Uptake and effects on detoxication enzymes of cypermethrin in embryos and tadpoles of amphibians
ABSTRACT A number of factors have been suggested for recently observed amphibian decreases, and one potential factor is pesticide exposure. We studied the uptake and effects of environmentally relevant concentrations of the pyrethroid insecticide cypermethrin on two different amphibian species, Bombina variegata and Rana arvalis. The uptake from water of 14C-labeled cypermethrin (0.4 microg/L) by eggs and tadpoles of B. variegata was investigated. After 24 hours of exposure, 153.9 ng cypermethrin/g fresh weight were found in embryos, thus indicating that the jelly mass of the eggs does not act as a sufficient physical barrier to protect embryos from exposure to this compound. Uptake of cypermethrin into tadpoles of both species and in all exposed individuals caused dose-dependent deformities; behavioral abnormalities such as twisting, writhing, and coordinated swimming; and mortality. In tadpoles of B. variegata and R. arvalis, the activity of microsomal and cytosolic glutathione S-transferase (mGST and sGST, respectively) were measured after treatment with cypermethrin. Activities of both GST systems increased significantly with increasing duration and concentration of cypermethrin exposure, with the reaction seeming stronger in B. variegata than in R. arvalis tadpoles. Alpha-cypermethrin--a racemic mixture of two cis isomers of cypermethrin--induced a stronger enzymatic response in the cytosolic fraction of R. arvalis tadpoles than cypermethrin at the same concentration. The observed physical and behavioral abnormities caused by environmentally relevant concentrations of cypermethrin indicate that despite detoxication of the chemical via GST-system contamination of ponds by cypermethrin could result in adverse effects on the development of amphibian embryos and tadpoles.
SourceAvailable from: library2.usask.ca
[Show abstract] [Hide abstract]
ABSTRACT: Exposure to pesticide residues is claimed to be one of the possible causes of frog decline. Knowledge of basic information on the uptake, metabolism and depuration processes of pesticides in the frog is needed to understand the relationship between exposure and toxic effects from their actual body burden, together with their bioconcentration. The hydrophobicity of pesticides and industrial chemicals was one of the most important factors controlling bioconcentration, similarly to fish, when frogs are exposed to contaminated water. Skin absorption was also a key route in the uptake process especially in the adult frog. The metabolic profiles in the frog, mainly examined by an intraperitoneal injection technique, were common to other aquatic species without any frog-specific transformation reaction. The effects of developmental stage, sex, species and environmental factors such as temperature were observed for bioconcentration and metabolism.Journal of Pesticide Science 01/2014; 39(2):55. DOI:10.1584/jpestics.D13-047 · 0.51 Impact Factor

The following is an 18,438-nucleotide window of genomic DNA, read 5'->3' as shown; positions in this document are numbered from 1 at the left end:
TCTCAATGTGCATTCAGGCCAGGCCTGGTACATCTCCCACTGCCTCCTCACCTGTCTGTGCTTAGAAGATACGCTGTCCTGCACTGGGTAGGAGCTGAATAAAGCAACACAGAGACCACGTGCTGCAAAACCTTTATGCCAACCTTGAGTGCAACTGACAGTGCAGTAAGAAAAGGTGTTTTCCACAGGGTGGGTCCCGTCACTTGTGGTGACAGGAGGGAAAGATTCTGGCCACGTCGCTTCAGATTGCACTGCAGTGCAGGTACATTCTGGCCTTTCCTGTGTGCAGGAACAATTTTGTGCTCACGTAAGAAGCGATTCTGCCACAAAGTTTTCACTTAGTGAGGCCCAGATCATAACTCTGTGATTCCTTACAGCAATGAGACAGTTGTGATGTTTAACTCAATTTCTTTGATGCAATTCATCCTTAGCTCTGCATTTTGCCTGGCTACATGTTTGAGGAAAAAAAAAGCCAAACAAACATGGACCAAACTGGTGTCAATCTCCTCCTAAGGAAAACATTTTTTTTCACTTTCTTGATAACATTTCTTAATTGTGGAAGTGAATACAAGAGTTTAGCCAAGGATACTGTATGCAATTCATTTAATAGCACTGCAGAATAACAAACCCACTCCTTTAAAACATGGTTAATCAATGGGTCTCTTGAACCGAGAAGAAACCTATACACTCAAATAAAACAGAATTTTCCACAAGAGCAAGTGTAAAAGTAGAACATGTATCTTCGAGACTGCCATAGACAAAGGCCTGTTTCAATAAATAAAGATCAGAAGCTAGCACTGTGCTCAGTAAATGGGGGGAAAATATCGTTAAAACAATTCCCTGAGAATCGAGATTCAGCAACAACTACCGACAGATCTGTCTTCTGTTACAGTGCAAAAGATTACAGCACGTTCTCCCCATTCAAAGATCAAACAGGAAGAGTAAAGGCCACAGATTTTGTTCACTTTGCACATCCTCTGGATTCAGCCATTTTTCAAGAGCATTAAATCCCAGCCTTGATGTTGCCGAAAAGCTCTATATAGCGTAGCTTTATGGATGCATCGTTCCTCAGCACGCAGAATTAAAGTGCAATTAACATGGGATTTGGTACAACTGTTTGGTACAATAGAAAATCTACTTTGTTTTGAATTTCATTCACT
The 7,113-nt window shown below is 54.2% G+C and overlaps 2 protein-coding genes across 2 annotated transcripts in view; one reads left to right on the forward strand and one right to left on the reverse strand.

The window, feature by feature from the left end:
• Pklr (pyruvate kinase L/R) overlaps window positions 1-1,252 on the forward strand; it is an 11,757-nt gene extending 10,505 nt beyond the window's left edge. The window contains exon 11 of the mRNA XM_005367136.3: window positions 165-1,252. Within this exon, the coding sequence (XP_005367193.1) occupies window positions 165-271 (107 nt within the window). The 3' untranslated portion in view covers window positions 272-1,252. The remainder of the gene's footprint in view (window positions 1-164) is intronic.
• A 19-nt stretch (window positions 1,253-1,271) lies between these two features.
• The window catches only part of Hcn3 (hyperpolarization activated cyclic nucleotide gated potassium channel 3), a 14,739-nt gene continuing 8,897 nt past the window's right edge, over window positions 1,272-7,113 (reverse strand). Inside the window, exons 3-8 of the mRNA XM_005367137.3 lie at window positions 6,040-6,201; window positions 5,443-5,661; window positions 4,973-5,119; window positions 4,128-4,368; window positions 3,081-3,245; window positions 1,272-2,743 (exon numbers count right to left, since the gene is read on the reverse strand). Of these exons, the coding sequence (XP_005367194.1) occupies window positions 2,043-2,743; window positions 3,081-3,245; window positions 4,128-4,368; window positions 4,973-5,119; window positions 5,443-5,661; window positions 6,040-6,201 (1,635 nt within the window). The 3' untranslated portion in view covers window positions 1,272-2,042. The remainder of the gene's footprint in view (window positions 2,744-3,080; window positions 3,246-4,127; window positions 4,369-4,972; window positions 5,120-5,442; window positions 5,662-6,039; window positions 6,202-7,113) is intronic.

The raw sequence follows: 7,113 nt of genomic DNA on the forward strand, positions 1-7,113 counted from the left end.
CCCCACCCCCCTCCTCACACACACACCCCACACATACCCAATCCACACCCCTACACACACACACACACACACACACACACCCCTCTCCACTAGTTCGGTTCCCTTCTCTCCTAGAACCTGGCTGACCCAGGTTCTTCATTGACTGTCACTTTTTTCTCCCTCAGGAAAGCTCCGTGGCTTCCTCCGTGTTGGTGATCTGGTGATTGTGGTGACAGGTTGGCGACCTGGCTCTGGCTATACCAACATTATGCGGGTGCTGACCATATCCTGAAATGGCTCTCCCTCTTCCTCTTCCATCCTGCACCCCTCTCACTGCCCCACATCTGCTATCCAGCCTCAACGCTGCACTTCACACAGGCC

[Show abstract] [Hide abstract]
ABSTRACT: Different enzyme biomarkers (AChE: acetylcholinesterase, CbE: carboxylesterase, GST: glutathione-S-transferase, CAT: catalase) were measured in digestive tissues of Lysapsus limellum frogs collected from a rice field (RF: chlorpyriphos sprayed by aircraft) and a non-contaminated area (RS: reference site), immediately (24h) and 168h after aerial spraying with chlorpyrifos (CPF). CPF degradation was also searched in water samples collected from RF and RS, and found that insecticide concentration was reduced to≈6.78% of the original concentration in RF at 168h. A significant reduction of AChE and CbE activities was detected in L. limellum from RF in stomach and liver at 24 and 168h, and in intestine only at 24h, with respect to RS individuals. CAT activity decreased in intestine of L. limellum from RF 24h and 168h after exposure to CPF, whereas GST decreased in that tissue only at 24h. In stomach and liver, a decrease was observed only at 168h in both CAT and GST. The use of biomarkers (AChE, CbE, GST, and CAT) provides different lines of evidences for ecotoxicological risk assessment of wild frog populations at sites contaminated with pesticides. Copyright © 2014 Elsevier Inc. All rights reserved.Ecotoxicology and Environmental Safety 12/2014; 113C:287-294. DOI:10.1016/j.ecoenv.2014.12.021 · 2.48 Impact Factor